As I await test results and the next round of colds, I’m drinking echinacea cough syrup and an immune-boosting powder drink (all prescribed by the aerospace doctor). I guess it’s Italy’s version of Tang. Tastes pretty good, but I’m doubtful that it’s providing any benefit.

I’m also back to running. The Rome Marathon is March 22nd, and I don’t know if I’ll have the opportunity to run it again. I’ve decided to train alone this time. Although I prefer the company and support of other runners, let me explain the running club culture here in Italy.

Certified running clubs are for competitive runners. Your doctor authorizes that you’re fit to run, you pay a yearly fee, and you’re enrolled. When you register for a 10K, half marathon (or mezza maratona) or full maratona, the race website posts a list of “classifications”, or rankings from previous races, with the club listed. And your times earn you points in your own club. Whatever that means. It’s a rather serious affair. Then there’s the fashion. Italian running clubs buy high-tech, expensive gear. Think warmup jackets and matching track pants, not to mention racing singlets and shorts that are color-coordinated with the jacket and track pants. You’ll never find a more beautiful starting line than an Italian marathon. (Disclosure: wearing expensive, matching running gear will not make you any faster). For those of you who are runners and are contemplating a move to Italy, Spain, or some other nearby country, do NOT buy running shoes in Europe; you’ll pay double.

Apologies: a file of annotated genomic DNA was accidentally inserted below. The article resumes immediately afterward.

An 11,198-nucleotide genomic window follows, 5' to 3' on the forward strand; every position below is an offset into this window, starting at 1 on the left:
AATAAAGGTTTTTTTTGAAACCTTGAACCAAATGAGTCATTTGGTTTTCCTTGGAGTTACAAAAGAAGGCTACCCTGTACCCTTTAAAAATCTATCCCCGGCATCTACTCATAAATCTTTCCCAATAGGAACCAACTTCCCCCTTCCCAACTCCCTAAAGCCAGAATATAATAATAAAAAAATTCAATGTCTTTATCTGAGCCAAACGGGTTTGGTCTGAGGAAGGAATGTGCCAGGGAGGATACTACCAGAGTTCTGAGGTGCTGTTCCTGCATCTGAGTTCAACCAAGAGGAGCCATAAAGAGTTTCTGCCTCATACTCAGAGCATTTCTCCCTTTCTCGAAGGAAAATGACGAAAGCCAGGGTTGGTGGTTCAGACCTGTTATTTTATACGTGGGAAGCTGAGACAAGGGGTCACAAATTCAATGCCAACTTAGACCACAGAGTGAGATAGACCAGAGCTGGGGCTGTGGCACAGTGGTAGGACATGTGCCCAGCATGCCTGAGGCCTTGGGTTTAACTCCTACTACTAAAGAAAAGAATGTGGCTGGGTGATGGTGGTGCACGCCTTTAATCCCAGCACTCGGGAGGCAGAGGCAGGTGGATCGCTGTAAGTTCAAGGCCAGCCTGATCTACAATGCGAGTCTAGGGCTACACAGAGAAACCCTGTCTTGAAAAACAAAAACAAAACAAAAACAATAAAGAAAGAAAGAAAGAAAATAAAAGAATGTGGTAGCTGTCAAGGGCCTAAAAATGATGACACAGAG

I miss my San Francisco club. We ran twice a week, with long runs on Saturday mornings, followed by bagels and chocolate milk. We also had various happy hours and holiday parties. Our gear consisted of t-shirts and hats, the colors changing frequently, resulting in a lot of mismatched clothing. Post-race celebrations always included a cooler of beer, and doing a long run with a hangover was completely acceptable.

Maybe I’ll join a club someday, but for now I want to focus on training, not on adjusting to Italian running club lifestyle. So for the remaining 10 weeks of training, there will be a lot of early nights, early alarms, after work treadmill runs at the gym, long runs along the Tiber River, and stretching exercises on my living room floor. On Saturday I was out the door by 8:15 and was thrilled to find the sidewalks deserted. I ran through my neighborhood onto Via Marmorata in Testaccio, onto the Lungotevere, where I enjoyed views of the Tiber River and its stunning bridges. Slow and steady, I passed the Castel Sant’Angelo and made a detour onto my old street, Via dei Coronari, one of the most beautiful in Rome. Then back onto the Lungotevere up to Piazza del Popolo and up the hill to the top of the Spanish Steps, with panoramic views of the entire city. It was breathtaking. On the way back, I added on a few more minutes by running around Piazza Navona, and finished my run back in the Garbatella as I passed two male runners who greeted me with “ciao, cara” as I clocked a half marathon.

I’m back. Not just physically, but mentally. Running is giving me the ability to reconnect to this city and to remind me that I’m exactly where I’m supposed to be.

To prepare for the marathon, I’ve been looking for an official half marathon to run as a practice race. There are two very good options: the Romeo and Juliet Half Marathon in Verona, and the Napoli Half Marathon, both on February 15th. I really want to visit Verona, but running that race means being in Verona on Valentine’s Day weekend. And while a friend is egging me on because it will provide great blog material, the thought of showing up in one of the most romantic cities in the world, on the the most romantic weekend of the year, by myself, would be social suicide. So I’ll try registering for the half marathon in Napoli, one of my favorite cities in Rome and home to pizza margherita. Carbo loading will be oh so delicious.